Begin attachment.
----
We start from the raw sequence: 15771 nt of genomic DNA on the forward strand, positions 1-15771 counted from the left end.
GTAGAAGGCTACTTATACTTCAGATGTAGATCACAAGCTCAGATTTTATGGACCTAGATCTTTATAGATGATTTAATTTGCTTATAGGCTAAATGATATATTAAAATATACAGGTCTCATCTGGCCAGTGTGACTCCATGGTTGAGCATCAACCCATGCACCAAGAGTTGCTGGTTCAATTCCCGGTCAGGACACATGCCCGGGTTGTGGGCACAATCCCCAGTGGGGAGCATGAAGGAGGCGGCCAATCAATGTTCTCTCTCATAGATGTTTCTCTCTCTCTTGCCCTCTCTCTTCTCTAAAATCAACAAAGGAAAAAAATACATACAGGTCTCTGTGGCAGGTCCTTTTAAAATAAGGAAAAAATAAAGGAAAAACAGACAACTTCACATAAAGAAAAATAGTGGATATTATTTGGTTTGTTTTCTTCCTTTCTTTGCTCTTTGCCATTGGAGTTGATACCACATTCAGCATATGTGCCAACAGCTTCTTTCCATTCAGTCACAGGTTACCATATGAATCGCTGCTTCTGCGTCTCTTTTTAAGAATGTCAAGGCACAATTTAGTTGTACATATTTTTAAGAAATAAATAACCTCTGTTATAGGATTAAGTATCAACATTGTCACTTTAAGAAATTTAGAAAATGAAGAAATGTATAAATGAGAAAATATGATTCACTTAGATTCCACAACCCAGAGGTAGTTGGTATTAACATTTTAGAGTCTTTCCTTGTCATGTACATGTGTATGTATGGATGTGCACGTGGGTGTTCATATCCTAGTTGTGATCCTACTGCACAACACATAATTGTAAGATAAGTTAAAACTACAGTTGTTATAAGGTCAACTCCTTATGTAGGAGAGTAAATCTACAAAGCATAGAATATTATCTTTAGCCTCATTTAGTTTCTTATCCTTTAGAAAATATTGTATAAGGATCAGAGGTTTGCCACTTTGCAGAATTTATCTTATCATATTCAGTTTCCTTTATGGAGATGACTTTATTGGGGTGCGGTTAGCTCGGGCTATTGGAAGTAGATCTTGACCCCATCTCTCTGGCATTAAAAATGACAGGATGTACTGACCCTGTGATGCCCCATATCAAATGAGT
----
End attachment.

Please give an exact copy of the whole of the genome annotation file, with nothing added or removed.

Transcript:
We start from the raw sequence: 15771 nt of genomic DNA on the forward strand, positions 1-15771 counted from the left end.
GTAGAAGGCTACTTATACTTCAGATGTAGATCACAAGCTCAGATTTTATGGACCTAGATCTTTATAGATGATTTAATTTGCTTATAGGCTAAATGATATATTAAAATATACAGGTCTCATCTGGCCAGTGTGACTCCATGGTTGAGCATCAACCCATGCACCAAGAGTTGCTGGTTCAATTCCCGGTCAGGACACATGCCCGGGTTGTGGGCACAATCCCCAGTGGGGAGCATGAAGGAGGCGGCCAATCAATGTTCTCTCTCATAGATGTTTCTCTCTCTCTTGCCCTCTCTCTTCTCTAAAATCAACAAAGGAAAAAAATACATACAGGTCTCTGTGGCAGGTCCTTTTAAAATAAGGAAAAAATAAAGGAAAAACAGACAACTTCACATAAAGAAAAATAGTGGATATTATTTGGTTTGTTTTCTTCCTTTCTTTGCTCTTTGCCATTGGAGTTGATACCACATTCAGCATATGTGCCAACAGCTTCTTTCCATTCAGTCACAGGTTACCATATGAATCGCTGCTTCTGCGTCTCTTTTTAAGAATGTCAAGGCACAATTTAGTTGTACATATTTTTAAGAAATAAATAACCTCTGTTATAGGATTAAGTATCAACATTGTCACTTTAAGAAATTTAGAAAATGAAGAAATGTATAAATGAGAAAATATGATTCACTTAGATTCCACAACCCAGAGGTAGTTGGTATTAACATTTTAGAGTCTTTCCTTGTCATGTACATGTGTATGTATGGATGTGCACGTGGGTGTTCATATCCTAGTTGTGATCCTACTGCACAACACATAATTGTAAGATAAGTTAAAACTACAGTTGTTATAAGGTCAACTCCTTATGTAGGAGAGTAAATCTACAAAGCATAGAATATTATCTTTAGCCTCATTTAGTTTCTTATCCTTTAGAAAATATTGTATAAGGATCAGAGGTTTGCCACTTTGCAGAATTTATCTTATCATATTCAGTTTCCTTTATGGAGATGACTTTATTGGGGTGCGGTTAGCTCGGGCTATTGGAAGTAGATCTTGACCCCATCTCTCTGGCATTAAAAATGACAGGATGTACTGACCCTGTGATGCCCCATATCAAATGAGT